What I'm wondering is if this happens more when the vehicles sits over night or sits awhile bec that could be the battery having bad/dead cells or it not being able to hold a full charge.Otherwise the starter/starter solenoid/starter relay could be weak or or faulty they can cause starting problems too.

There are several things that can cause starting issues one being the fuel pressure, weak battery, faulty charging system, faulty starter, it may require a tune up or a sensor such as the crankshaft or cam sensor , etc.

One thing you could do is leave the key in the run position a few mins before trying to start it and if that makes it start up a lot easier then the fuel pressure is probably the problem.Another test is try starting up the vehicle with the tank fairly full and try it at different tank levels.If it always wants to start up with more fuel in the tank this again leads to a fuel pressure, faulty fuel pump issue.

Hope that helps and best of luck.By the way I'd recommend checking the fuel pressure at the fuel rail, have a parts store or shop conduct some free tests on the starter/battery and charging system, plus ask them if they can scan the system via the data port and the proper scanner. - helpful bob

4)   Must be the battery, or engine. Have it checked by a mechanic. If you don't trust any mechanic, you could diagnose it yourself.

I have a Sebring as well. Engine is Lxi 2.7L. You can ask here what might seem to be the problem. - Dick Bennett

_____ powerd by Yahoo!Answers ________
Question 3
My 94 plymouth voyager turns off when I make a stop light?...  

1)   Have the crank position sensor (CPS) checked. - Billy Jacked

2)   There are a lot of different things such as the crankshaft, camshaft, MAP sensor and even a faulty coolant temperature sensor can cause installing issue.If the engine requires a tune up or the fuel/gas mixtures are wrong the idle would be off and you should be noticing it when the engine is idling and when you're driving.For example the idle is a bit too low or you've a loose belt both can cause stalling problems especially when trying to stop.Performing a basic tune up, changing/checking the air filter, replacing the fuel filter, checking all the plug wires, vac hoses/vac lines/vac junctions, treating the fuel system, checking the belt, belt tension and belt tensioner.Note those tension pulleys are known to have problems, also check the ignition coil spark plug connections make sure their clean, the ignition housing should be checked for any signs of internal over heating such as cracks/bulges/discolouring.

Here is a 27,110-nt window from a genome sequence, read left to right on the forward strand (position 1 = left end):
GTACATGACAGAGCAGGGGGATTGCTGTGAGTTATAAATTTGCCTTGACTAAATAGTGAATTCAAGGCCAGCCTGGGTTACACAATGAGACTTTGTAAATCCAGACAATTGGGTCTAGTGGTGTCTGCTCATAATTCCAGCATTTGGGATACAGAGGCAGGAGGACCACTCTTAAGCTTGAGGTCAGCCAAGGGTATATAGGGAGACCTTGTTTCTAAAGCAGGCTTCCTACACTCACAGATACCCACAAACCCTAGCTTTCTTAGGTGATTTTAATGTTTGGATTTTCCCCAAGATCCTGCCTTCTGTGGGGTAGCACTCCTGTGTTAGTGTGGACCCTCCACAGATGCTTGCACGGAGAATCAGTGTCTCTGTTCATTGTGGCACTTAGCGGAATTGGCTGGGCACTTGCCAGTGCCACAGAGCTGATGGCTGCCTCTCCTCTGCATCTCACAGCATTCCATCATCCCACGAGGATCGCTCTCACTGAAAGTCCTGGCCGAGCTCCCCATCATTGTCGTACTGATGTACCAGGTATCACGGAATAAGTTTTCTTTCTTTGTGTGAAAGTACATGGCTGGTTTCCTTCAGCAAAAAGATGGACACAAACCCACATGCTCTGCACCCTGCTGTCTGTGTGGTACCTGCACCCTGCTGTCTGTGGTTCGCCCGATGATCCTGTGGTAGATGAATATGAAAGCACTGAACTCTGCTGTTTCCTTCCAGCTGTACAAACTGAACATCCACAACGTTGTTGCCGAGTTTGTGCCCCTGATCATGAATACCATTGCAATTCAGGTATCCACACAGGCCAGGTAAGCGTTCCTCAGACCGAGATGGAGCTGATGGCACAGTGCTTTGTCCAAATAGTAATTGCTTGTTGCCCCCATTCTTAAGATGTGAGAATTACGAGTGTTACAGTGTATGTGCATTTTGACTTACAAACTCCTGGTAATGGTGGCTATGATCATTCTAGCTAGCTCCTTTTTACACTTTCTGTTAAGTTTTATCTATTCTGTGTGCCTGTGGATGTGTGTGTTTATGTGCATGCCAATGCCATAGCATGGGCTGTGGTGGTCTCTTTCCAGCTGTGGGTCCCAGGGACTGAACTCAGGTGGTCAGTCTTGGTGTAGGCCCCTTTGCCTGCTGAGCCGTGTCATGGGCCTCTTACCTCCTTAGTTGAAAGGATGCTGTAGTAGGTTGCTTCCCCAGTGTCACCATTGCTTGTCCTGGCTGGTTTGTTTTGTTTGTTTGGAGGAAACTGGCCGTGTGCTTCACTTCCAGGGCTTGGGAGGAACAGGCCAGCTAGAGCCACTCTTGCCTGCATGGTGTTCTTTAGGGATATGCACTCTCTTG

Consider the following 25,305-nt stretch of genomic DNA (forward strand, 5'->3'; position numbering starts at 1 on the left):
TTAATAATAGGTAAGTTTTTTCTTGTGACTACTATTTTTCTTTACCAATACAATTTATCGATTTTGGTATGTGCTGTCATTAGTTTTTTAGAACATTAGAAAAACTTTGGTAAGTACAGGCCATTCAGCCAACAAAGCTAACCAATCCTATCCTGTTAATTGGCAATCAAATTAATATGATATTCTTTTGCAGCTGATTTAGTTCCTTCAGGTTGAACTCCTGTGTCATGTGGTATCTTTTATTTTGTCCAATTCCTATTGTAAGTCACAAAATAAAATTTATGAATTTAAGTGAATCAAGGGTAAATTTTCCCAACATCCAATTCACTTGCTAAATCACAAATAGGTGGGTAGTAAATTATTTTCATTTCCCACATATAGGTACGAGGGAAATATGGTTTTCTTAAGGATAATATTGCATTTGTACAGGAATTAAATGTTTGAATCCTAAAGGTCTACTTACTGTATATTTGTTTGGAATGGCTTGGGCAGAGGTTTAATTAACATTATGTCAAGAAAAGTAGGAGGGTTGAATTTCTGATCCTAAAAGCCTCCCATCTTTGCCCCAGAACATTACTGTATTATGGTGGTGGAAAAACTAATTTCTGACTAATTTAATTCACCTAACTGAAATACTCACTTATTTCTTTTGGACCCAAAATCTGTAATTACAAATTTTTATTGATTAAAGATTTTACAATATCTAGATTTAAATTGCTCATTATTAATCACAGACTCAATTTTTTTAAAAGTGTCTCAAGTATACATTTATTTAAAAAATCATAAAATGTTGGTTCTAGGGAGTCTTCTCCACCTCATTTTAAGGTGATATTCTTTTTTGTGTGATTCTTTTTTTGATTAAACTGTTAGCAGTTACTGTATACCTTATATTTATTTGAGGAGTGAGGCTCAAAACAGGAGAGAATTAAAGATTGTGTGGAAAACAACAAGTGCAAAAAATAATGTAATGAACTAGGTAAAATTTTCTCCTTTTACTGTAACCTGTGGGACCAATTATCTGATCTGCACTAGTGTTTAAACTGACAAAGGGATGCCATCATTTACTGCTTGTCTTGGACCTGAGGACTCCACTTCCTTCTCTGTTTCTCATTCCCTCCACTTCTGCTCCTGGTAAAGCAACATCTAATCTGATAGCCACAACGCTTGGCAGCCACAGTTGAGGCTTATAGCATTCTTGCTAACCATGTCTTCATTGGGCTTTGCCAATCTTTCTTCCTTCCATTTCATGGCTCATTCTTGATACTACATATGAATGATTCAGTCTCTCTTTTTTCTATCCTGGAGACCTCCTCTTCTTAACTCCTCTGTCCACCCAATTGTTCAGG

Even rust and corrosion or loose connections at the battery/alternator/starter/engine block ground posts can cause stalling issues and you might want to over haul and clean these wire connectors and connections.

Hope that helps and best of luck.By the way you may want to get a free scan done at a parts store or shop or pull the codes yourself via the ignition.If you have the key in the Aux position then put it in the run position , go back to the aux position then run and back to aux then to the run position and leave it there.When you see the engine light flash once then pause and flash twice in a row that is code 12 and it's related to the battery being disconnected lately, code 55 means end of the stored codes.Note check anything that is related to the EGR valve and vac lines etc, plus try cleaning the throttle body with throttle body cleaner spray. - helpful bob

3)   EGR valve dirty caked with soot

fuel filter clogged

idle control sensor

take some carb cleaner to those port. try cleaning those parts first.Dont spray directly into
the parts you take off clean with cloth. (try EGR first)

If no changes start replacing parts - Mike D.

_____ powerd by Yahoo!Answers ________
Question 4
1996 chrysler concord starts up then dies?...  replaced idle control valve, checked fuel pump relay, checked fuel filter

1)   Check your TPS and MAF. If it dies slowly you might need a new fuel pump check for pressure. - Domgod